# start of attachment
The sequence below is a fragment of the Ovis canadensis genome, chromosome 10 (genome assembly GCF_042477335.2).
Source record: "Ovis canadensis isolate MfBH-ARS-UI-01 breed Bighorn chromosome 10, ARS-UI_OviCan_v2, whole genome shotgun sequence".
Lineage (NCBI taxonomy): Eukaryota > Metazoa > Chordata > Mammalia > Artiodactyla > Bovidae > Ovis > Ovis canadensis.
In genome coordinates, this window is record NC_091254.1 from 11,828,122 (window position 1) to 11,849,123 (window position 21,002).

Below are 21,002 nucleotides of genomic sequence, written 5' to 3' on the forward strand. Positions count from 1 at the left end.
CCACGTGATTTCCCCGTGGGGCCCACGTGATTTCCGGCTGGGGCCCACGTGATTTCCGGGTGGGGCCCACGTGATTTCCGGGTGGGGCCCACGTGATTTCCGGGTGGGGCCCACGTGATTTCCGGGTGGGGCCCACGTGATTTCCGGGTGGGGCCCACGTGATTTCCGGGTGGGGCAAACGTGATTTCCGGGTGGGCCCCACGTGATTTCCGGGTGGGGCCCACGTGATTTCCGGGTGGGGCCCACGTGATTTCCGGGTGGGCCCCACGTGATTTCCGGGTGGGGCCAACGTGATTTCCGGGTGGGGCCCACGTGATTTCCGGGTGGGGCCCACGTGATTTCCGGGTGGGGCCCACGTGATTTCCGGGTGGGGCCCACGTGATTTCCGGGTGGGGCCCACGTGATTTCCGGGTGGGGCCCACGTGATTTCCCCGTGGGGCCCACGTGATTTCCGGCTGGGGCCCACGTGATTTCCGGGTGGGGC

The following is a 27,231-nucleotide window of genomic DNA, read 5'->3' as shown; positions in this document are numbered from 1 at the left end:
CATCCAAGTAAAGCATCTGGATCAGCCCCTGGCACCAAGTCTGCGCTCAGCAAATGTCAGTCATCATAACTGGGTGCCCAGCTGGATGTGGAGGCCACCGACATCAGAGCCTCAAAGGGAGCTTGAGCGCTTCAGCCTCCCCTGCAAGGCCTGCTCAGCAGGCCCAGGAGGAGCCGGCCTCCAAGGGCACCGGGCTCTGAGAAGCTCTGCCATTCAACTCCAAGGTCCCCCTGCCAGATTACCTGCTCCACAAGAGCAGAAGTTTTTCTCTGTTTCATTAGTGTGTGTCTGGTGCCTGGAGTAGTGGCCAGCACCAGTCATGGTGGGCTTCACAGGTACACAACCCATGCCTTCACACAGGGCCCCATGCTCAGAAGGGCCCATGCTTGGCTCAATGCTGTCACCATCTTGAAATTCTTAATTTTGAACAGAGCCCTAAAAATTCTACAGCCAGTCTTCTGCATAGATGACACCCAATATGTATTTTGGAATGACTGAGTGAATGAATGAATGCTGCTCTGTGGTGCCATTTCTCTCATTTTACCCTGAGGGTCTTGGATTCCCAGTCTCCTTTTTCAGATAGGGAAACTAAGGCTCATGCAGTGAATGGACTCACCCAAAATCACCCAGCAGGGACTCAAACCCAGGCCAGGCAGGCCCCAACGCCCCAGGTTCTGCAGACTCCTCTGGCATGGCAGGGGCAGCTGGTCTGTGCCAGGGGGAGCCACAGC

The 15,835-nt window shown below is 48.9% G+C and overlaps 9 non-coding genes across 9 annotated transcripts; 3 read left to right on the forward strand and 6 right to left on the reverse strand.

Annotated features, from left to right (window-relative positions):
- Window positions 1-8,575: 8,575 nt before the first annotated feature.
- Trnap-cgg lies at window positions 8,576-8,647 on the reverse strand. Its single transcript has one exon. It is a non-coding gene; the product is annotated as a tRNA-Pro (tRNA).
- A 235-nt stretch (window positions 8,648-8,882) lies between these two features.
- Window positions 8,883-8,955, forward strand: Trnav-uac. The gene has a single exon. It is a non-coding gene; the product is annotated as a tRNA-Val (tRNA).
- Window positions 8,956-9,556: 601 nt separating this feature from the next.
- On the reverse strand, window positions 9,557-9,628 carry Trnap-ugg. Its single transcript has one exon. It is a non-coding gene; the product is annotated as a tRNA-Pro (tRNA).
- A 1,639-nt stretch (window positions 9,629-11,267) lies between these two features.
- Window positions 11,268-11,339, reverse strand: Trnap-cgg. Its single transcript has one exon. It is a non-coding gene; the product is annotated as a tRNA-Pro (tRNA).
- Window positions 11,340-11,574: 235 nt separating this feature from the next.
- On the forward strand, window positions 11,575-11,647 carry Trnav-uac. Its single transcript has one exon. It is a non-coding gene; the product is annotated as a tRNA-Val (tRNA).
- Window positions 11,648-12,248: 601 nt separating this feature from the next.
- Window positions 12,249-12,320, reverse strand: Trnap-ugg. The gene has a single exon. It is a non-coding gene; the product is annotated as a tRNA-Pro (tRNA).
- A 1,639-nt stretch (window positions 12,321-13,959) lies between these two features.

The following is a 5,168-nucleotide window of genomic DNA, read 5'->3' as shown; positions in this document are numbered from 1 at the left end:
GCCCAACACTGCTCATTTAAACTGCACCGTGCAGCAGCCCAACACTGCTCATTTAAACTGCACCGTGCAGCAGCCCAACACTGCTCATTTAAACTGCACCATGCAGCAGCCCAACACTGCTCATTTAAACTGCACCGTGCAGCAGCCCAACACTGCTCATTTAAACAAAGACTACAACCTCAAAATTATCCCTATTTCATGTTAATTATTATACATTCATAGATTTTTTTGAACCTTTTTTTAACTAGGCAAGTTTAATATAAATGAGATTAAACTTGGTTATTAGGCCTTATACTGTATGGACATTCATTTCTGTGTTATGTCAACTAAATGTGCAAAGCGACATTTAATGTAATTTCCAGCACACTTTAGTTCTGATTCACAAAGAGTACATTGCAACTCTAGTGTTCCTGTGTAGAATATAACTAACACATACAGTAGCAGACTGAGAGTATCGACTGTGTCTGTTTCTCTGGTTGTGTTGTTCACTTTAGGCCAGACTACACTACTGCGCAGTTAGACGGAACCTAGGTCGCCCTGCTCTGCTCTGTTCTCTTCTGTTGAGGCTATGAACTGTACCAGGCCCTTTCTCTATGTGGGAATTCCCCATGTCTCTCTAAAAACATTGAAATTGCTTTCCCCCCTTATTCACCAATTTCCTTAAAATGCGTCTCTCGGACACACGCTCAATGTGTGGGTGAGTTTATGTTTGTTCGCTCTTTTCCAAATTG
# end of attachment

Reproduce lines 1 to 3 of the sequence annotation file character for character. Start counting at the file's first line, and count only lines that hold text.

The sequence below is a fragment of the Ovis canadensis genome, chromosome 10 (genome assembly GCF_042477335.2).
Source record: "Ovis canadensis isolate MfBH-ARS-UI-01 breed Bighorn chromosome 10, ARS-UI_OviCan_v2, whole genome shotgun sequence".
Lineage (NCBI taxonomy): Eukaryota > Metazoa > Chordata > Mammalia > Artiodactyla > Bovidae > Ovis > Ovis canadensis.